Philosophy, Psychology, Nerdisms, Writing from the Trenches

Posts tagged “Generation C

Nerds vs. Hipsters – Why it’s a thing

If you’re looking for the social media stuff, it has moved over to Social Media for the Common Man. I will be updating that with both basic and advanced techniques for interacting on the web with your fellow man. You’re free to take or not take my advice. I will also take suggests in comments, on Twitter, on Facebook, and through email. Feel free to contact me.

I’m working three jobs and having a fairly good social life (much to my surprise), so updates may be sporadic.

Speaking of a “social life”, I had a ticket to ComicCon (#sdcc) on Sunday and guys…

Seriously, guys…Nerd overload

Anyway, lately I’ve been contemplating Nerdom, my current status within the hierarchy of Nerdom (I mean, c’mon; I made the pilgrimage to Nerd-Mecca [on the Sabbath, no less]) and I wanted to point something out.

Nerds and hipsters are in a culture struggle. My real contemplation started when I pinned an infographic on Pinterest. At first, I thought it was a joke, but I got several responses to it.

Then, I tweeted something about Shark Week and soon found myself shoved into some hipster strewn corner of the Internet. It was like I was living on a Risk board. When did the hipsters take Shark Week?

In Nerds: How Dorks, Dweebs, Techies, and Trekkies Can Save America (and Why They Might Be Our Last Hope) David Anderegg says,

“Young adult urban hipsters embrace nerd/geek stereotypes and costumes because this is a way of distancing themselves from mainstream America.”

The thing about stereotypes is that you tend to brush against the walls of your stereotype no matter how atypical you try to be. But, one of the really great things about nerds is that they usually don’t care. Often times, a nerd will place practicality over appearance. That’s not to say that don’t care about cleanliness (stereotype) or attracting a mate (stereotype), they just have other things on their minds.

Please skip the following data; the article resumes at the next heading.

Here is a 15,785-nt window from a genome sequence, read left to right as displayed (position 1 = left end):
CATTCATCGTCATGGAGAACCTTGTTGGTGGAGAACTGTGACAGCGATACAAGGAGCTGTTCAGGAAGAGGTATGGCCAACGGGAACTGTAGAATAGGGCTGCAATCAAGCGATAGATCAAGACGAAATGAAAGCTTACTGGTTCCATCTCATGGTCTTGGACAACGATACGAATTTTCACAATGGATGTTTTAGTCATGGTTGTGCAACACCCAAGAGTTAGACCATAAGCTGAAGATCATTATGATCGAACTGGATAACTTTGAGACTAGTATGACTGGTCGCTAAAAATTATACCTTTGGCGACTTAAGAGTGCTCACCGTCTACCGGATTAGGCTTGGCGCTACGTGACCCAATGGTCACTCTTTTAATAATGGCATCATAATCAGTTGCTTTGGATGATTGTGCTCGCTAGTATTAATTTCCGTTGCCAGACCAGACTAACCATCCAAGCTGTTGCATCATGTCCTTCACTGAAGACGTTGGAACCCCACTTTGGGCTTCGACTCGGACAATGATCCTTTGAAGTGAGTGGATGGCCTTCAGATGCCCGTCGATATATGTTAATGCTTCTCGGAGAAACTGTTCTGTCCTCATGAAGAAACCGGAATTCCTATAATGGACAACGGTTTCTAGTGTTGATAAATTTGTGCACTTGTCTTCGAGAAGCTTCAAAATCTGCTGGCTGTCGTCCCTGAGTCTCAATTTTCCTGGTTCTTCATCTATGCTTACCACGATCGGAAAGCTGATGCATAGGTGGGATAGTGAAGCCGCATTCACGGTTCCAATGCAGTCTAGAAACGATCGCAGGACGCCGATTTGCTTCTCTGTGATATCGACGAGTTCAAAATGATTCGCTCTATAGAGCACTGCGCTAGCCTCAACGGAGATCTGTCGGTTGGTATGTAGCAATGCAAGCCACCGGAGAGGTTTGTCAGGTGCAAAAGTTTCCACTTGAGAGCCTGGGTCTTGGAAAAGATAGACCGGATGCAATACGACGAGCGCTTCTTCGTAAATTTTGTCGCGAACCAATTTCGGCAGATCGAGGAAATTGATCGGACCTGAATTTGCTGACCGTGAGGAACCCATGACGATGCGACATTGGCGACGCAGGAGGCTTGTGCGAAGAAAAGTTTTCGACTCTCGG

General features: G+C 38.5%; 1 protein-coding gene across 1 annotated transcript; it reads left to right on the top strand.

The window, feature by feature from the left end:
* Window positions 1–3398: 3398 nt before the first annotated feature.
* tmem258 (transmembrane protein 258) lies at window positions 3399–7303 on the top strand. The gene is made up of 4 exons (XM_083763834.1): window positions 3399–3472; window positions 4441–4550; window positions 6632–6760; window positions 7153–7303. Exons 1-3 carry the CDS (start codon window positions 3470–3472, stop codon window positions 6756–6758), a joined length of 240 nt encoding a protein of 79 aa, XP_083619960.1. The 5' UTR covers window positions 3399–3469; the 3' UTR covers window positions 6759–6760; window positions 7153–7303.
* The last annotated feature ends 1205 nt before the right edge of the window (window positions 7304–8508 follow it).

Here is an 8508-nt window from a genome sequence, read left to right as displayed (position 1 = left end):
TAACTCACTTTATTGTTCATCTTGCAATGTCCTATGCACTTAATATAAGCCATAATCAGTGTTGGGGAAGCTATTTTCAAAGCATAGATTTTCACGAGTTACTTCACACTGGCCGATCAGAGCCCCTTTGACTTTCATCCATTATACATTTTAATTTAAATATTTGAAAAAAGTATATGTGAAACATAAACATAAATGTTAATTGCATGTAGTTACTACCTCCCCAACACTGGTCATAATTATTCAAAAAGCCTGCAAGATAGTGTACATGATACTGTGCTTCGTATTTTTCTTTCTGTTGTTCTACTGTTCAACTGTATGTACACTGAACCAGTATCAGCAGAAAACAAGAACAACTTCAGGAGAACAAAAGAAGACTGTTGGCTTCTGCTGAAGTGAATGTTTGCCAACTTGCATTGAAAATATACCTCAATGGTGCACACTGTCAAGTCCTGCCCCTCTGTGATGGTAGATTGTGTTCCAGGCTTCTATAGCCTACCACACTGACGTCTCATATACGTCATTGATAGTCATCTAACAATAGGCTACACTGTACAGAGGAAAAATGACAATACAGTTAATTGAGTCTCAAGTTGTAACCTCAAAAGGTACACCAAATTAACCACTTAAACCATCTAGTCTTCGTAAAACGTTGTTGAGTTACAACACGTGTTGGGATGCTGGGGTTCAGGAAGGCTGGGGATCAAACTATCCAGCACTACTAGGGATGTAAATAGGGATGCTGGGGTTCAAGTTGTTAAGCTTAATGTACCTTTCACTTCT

I wear glasses because my eyes aren’t so good. I prefer to wear jeans, a t-shirt with a pop culture reference, and a pair of Converse. I really like the way those shoes look paired with boot-cut jeans. I suppose that’s my costume, but it’s what I’m comfortable in.

I’ve been working with web technology since 7th grade. I love Apple products. I grew up surrounded by them (my dad had a Newton!). I have a lightsaber, I love television shows, mostly scifi dramas, and Joss Whedon is one of my heroes. Not ironically.

Apple Newton

This. This is a Newton. Unpopular ancestor of the iPhone

The hipster is extremely concerned about their appearance, which is interesting that the opposite intent often yields the same result.

Nathan FillionHowever, the big difference between nerds and hipsters is enthusiasm. My ticket to ComicCon was too last minute for me to wear a costume (got the ticket Saturday night at 8, had to leave at 6am Sunday). I didn’t feel right throwing something together half-assed.

The thing I’m really getting to is: hipsters like things ironically. What does that mean? It means they’re either a) too afraid to admit they like something in actuality or b) they say they like something to sound outrageous or cool or hip.

Nerds don’t love things ironically. They squee. They freak out when they see Nathan Fillion. They work all year on a costume they wear once a year…and they don’t even get in the door.